When I was at school, we were taught that “this” and “that” were called demonstrative pronouns, and were used to distinguish objects from one another. I have grown up with this usage. However, nowadays there seems to be a different understanding of their meaning.
For instance, when one is at the checkout in a supermarket, it is fairly common to be asked “do you want a bag for that?” even if one has only purchased one item and it is lying on the counter between one and the shop assistant.
This puzzles me. In such circumstances it would seem more natural to me to use the neutral impersonal pronoun “it”, where it is quite clear what the person is referring to. Now, suppose instead I had bought several small items that would easily fit in my pocket, and one huge one – say some bars of chocolate and a large bottle of juice. It would then be OK for the assistant to say, pointing to the bottle, “do you want a bag for that?” although even then, since any putative bag would probably be used to accommodate all the purchases, the most natural word to use would be them.
Actually I don’t recall being sat down by a teacher or parent and taught all this – apart from the names of the parts of speech, which in any case occurred later. One learns by example; it is not usually all written down. Thus, for example, even if there were only one object that might be referred to, the circumstances affect the choice of words. If I were offering to help someone with a large suitcase at a station, I might say to them “do you want a hand with that?”– so what that tells me is that, if the object in question already has some sort of relationship with me and the other person, I should use it, but if not, that might be more appropriate, especially if the object is primarily related to the other person. If someone appears to have left something on the train (I spend a lot of time on trains, hence the plethora of railway examples) I might say “is this yours?” if I have picked it up, or otherwise “is that yours?” if the thing is some distance away.
On that basis, one would imagine that, if one receives a phone call and doesn’t recognise the voice, one should ask “who is that?” However, whenever this happens in an American film, the words used are invariably “who’s this?” which suggests that perhaps Americans use the words in a different sense. (Actually I’d love to be asked that question myself, as it would give me an opportunity to reply “Well, I’m sure that if you don’t know, I can’t tell you!”) The telephone is a classic case of a situation where one needs demonstrative pronouns – “This is Jim. Who’s that?” Presumably the American version of that remark would be “This is Jim. Who’s this?” which would sound a bit odd. Could it be that “Do you want a bag for that?” also has US origin?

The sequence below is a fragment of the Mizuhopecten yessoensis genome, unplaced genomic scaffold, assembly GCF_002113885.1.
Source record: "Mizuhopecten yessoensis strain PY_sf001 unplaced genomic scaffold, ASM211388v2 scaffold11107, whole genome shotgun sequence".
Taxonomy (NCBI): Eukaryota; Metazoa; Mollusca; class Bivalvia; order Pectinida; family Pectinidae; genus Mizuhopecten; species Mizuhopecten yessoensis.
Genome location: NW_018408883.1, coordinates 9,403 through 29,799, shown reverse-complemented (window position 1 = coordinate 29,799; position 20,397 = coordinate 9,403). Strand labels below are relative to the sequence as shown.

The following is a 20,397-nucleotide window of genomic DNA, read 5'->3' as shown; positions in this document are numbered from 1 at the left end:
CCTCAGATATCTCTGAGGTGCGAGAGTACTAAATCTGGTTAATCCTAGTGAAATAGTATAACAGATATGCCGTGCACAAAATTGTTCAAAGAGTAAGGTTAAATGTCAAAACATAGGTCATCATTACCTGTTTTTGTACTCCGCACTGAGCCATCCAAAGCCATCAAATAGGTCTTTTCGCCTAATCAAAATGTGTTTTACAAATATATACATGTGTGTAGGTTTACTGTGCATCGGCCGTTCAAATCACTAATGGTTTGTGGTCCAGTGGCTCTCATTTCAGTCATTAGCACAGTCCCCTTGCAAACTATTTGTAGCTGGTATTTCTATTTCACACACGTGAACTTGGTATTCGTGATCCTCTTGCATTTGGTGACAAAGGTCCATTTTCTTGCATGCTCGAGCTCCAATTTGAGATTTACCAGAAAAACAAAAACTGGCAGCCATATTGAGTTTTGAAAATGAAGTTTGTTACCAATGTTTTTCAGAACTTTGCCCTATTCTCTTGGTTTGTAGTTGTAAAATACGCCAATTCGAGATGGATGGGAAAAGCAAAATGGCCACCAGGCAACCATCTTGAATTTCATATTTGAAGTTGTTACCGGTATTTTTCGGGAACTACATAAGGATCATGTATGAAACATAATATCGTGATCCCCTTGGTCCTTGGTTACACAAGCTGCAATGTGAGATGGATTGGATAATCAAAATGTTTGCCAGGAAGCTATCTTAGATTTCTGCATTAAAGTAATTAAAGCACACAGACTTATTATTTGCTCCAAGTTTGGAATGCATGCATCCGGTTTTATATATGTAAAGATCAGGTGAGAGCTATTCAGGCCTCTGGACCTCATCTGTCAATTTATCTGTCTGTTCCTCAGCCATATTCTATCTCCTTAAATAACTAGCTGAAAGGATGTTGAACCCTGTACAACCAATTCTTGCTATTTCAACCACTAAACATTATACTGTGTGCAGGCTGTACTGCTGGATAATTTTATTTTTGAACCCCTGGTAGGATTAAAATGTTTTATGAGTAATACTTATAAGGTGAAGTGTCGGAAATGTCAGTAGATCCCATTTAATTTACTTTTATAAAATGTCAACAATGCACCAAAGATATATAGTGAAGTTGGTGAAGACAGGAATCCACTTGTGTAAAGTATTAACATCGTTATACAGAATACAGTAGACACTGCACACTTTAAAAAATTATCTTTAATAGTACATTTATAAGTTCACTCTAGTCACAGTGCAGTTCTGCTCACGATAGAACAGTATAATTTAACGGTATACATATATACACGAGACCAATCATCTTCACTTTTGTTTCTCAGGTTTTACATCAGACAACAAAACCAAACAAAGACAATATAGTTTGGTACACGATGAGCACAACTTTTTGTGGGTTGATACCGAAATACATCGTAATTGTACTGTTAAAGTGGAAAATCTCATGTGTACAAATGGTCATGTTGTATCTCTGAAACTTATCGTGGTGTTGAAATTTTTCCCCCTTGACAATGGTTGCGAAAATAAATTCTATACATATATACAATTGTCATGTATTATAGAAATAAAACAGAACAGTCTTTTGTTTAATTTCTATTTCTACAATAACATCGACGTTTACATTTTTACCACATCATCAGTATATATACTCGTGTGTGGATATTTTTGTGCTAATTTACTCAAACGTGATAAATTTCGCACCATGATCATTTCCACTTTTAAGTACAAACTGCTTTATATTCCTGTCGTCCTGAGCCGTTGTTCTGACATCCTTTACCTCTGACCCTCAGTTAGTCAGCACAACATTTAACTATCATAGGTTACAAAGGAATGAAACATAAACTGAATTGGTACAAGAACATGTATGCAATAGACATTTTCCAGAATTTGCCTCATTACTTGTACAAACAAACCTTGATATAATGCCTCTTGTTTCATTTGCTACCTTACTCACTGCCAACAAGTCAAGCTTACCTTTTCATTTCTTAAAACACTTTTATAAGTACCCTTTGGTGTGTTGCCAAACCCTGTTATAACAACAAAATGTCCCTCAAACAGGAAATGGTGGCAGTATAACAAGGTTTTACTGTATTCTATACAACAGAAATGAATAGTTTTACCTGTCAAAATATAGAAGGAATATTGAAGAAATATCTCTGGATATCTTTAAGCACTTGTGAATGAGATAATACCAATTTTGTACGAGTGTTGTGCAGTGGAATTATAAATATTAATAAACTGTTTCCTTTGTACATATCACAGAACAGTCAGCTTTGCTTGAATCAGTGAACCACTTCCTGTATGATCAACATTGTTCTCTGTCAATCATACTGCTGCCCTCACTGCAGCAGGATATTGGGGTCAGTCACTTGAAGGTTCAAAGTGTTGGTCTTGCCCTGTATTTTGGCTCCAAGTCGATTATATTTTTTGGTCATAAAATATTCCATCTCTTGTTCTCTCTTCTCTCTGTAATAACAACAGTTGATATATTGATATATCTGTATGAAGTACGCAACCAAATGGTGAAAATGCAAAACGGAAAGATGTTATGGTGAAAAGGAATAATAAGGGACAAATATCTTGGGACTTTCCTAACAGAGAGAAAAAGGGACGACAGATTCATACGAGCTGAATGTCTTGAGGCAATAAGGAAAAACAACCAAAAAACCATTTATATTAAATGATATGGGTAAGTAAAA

As with so many other aspects of language, if the rules get bent and the distinctions between words are lost, then we tend to lose whole words (why ever use that if this will do?) and our language becomes blunter. Some people have already forgotten that there are other superlatives besides “great”.
What is saving these particular words at the moment is that clearly people can’t make up their minds which one to home in on. At the supermarket counter it’s that, on the telephone it’s this. Why not keep both, and preserve their discriminatory function too?
Then again, there is an alternative hypothesis. This is that the words are not being lost or over-used, they are just popping up in the wrong places, and the total number of them is conserved. The abundance of “thats” might simply be due to the fact that another usage of the word – as a subordinating conjunction, according to my dictionary – is on the decline. (An example of this usage of the word is the very occurrence of the word “that” in the preceding sentence: “the fact that …”) Pick up any newspaper and see how many times you would expect to see such a conjunction but it is not there. Probably most of these disappearances are down to editors trying to shorten word counts. But the result does not read well – not to me, at any rate.